Using new drone technology in Finnmark

Using new drone technology in Finnmark

October 11, 2018
Head of Communication

Drones were flying all over Finnmark county lately, from Alta in the west to Vardø in the east and from Mehamn on the coast to Karasjok on the mountain plateau.

If you caught a glimpse of a drone near a gravel pit lately, it’s worth knowing that the Finnmark Estate Agency (FeFo) is using newly developed drone technology to control aggregate extraction.

The extraction of aggregates is regulated through the Minerals Act and local plans for land use. Any party extracting aggregates must enter into an agreement with the landowner. FeFo, which owns and administers most of the land in Finnmark county, reaches agreements with developers regarding the extraction of gravel and crushed stone in connection with construction work, development projects or other needs for stone construction materials.

The extraction of aggregates (sand, gravel and crushed stone) and natural stone must be agreed with the landowner. The agreement between the landowner and developer regulates the extraction, safety measures and clear-up works, as well as payment. Such an agreement must be entered into before applying for an operating licence.

Control measurements of extractions

FeFo undertakes control measurements of the aggregate extractions during inspections. Such extractions were previously controlled retrospectively by measuring GPS points in the gravel pit in question. However, this was labour-intensive, and the measurements were not completely accurate.

Consequently, FeFo was extremely interested when it heard that the research company Norut could perform the control measurements using drones equipped with radars. The data collected by the drones is used to produce 3D models of the gravel pits. Before and after images provide extremely good calculations of how much aggregate has been extracted during the season.

Norut performed drone measurements at 11 sites between Vardø and Alta last autumn just before the first snowfall of the winter. This year the pilots are criss-crossing Finnmark in a camper van and performing measurements at a total of 18 sites. The purpose of the work is to be able to provide FeFo with good 3D models.

“We manage the natural resources on behalf of our owners, in other words the residents of Finnmark. Consequently, we want better control of our gravel pits. The cooperation with Norut has enabled us to progress the work and get a better overview of the extractions since, in addition to control measuring, we also receive aerial photographs of the extraction sites,” says the Manager of FeFo’s Commercial Department, Kate Persen.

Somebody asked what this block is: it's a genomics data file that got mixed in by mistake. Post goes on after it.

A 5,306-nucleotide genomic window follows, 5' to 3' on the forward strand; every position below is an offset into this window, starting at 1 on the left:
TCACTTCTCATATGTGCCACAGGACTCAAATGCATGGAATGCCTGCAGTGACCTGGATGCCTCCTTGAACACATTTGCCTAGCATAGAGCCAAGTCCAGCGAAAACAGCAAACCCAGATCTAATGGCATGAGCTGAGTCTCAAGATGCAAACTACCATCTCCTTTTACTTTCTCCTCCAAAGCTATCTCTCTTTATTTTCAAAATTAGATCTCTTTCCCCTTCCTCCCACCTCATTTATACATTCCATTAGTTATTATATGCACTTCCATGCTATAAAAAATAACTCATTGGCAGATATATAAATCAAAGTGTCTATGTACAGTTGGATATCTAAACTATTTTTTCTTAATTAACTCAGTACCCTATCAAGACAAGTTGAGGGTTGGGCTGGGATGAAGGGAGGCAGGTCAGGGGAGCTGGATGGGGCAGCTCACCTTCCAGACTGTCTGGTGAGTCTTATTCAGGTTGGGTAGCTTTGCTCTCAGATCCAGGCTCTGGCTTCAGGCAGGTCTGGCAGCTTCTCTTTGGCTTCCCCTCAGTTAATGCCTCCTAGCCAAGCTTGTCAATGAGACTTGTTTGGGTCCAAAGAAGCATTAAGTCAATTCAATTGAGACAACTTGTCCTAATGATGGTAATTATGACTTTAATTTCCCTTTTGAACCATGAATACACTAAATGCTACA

Inspecting power lines

The residents of Finnmark are no latecomers when it comes to technology. The power industry in the county also adopted drone technology at an early stage. In recent years, Norut has inspected the top of power lines for most power companies in Finnmark.

Norut’s pilots use high capacity state-of-the-art multirotor drones to inspect the power lines. These drones are equipped with photographic equipment and various sensors.

“The assignments involve delivering images, videos and other technical data of the power lines. The power companies use this material to plan maintenance work and, as such, safeguard the power supply to the residents of Finnmark people,” says Norut’s Strategic Marketing Director, Bjarne Sætrum, from Norut's office in Alta.

“Using drones instead of helicopters for this type of line inspection enables the power companies to save time and money and reduce the impact on the environment. Furthermore, they get more and better images that can reveal errors earlier and with more precise positions,” says Sætrum.

As the power companies use drones for such inspections, Norut also acquires valuable knowledge and experience that the research community uses to develop the services further.

“In the longer term, we envisage that all the power companies will have drones deployed, which may be sent out and flown autonomously along the power lines and communicate directly with the power companies’ operations base without the need for local pilots. This will revolutionise the way the power lines are monitored. Consequently, the fact that the power companies are using our services now is an extremely good investment for them for the future,” says Bjarne Sætrum, who has considerable experience from the power industry.

VIDEO: See how drones map powerlines.

Drone research

Norut started developing drone technology 15 years ago and was one of the first companies in Norway to gain an operator licence. Norut has special focus on developing the payload, control systems and visualisation of data from the drones. Norut, which collects environmental data in polar regions, was the first company in the world to have flown drones in both the Arctic and Antarctic.

The company has experienced pilots and the necessary permits to fly everything from small multirotor drones to larger fixed-wing aircraft. Norut’s largest unmanned aircraft has a five-metre wingspan and a range of 1,000 km.